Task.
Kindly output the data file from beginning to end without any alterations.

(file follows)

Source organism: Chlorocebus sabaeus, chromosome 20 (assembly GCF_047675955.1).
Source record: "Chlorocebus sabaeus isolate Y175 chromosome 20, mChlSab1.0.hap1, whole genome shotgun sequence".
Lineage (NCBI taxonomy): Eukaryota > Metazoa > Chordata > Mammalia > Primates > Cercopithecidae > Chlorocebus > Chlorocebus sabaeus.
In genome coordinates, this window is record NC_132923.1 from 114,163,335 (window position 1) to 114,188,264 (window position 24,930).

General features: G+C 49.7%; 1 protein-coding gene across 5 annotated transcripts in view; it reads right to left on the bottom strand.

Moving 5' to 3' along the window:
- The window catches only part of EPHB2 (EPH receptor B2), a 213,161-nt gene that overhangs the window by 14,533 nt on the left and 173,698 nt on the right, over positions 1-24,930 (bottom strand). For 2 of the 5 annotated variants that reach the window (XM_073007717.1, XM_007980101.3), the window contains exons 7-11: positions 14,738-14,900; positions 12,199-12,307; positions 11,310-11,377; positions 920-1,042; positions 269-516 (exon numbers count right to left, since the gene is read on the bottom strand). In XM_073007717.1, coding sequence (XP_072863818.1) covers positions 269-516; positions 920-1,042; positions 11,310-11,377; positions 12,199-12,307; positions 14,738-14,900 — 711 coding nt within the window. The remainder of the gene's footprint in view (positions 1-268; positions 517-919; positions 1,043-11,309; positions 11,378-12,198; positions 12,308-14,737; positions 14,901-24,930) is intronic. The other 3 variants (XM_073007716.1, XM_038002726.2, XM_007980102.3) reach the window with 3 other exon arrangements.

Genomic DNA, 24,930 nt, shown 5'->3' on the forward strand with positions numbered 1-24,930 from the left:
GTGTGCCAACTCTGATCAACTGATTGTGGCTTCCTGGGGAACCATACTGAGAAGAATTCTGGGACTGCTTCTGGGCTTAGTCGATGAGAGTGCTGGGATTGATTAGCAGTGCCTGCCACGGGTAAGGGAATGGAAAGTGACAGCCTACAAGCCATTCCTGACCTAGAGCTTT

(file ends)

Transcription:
Source organism: Chlorocebus sabaeus, chromosome 20 (assembly GCF_047675955.1).
Source record: "Chlorocebus sabaeus isolate Y175 chromosome 20, mChlSab1.0.hap1, whole genome shotgun sequence".
Lineage (NCBI taxonomy): Eukaryota > Metazoa > Chordata > Mammalia > Primates > Cercopithecidae > Chlorocebus > Chlorocebus sabaeus.
In genome coordinates, this window is record NC_132923.1 from 114,163,335 (window position 1) to 114,188,264 (window position 24,930).

General features: G+C 49.7%; 1 protein-coding gene across 5 annotated transcripts in view; it reads right to left on the bottom strand.

Moving 5' to 3' along the window:
- The window catches only part of EPHB2 (EPH receptor B2), a 213,161-nt gene that overhangs the window by 14,533 nt on the left and 173,698 nt on the right, over positions 1-24,930 (bottom strand). For 2 of the 5 annotated variants that reach the window (XM_073007717.1, XM_007980101.3), the window contains exons 7-11: positions 14,738-14,900; positions 12,199-12,307; positions 11,310-11,377; positions 920-1,042; positions 269-516 (exon numbers count right to left, since the gene is read on the bottom strand). In XM_073007717.1, coding sequence (XP_072863818.1) covers positions 269-516; positions 920-1,042; positions 11,310-11,377; positions 12,199-12,307; positions 14,738-14,900 — 711 coding nt within the window. The remainder of the gene's footprint in view (positions 1-268; positions 517-919; positions 1,043-11,309; positions 11,378-12,198; positions 12,308-14,737; positions 14,901-24,930) is intronic. The other 3 variants (XM_073007716.1, XM_038002726.2, XM_007980102.3) reach the window with 3 other exon arrangements.

Genomic DNA, 24,930 nt, shown 5'->3' on the forward strand with positions numbered 1-24,930 from the left:
GTGTGCCAACTCTGATCAACTGATTGTGGCTTCCTGGGGAACCATACTGAGAAGAATTCTGGGACTGCTTCTGGGCTTAGTCGATGAGAGTGCTGGGATTGATTAGCAGTGCCTGCCACGGGTAAGGGAATGGAAAGTGACAGCCTACAAGCCATTCCTGACCTAGAGCTTT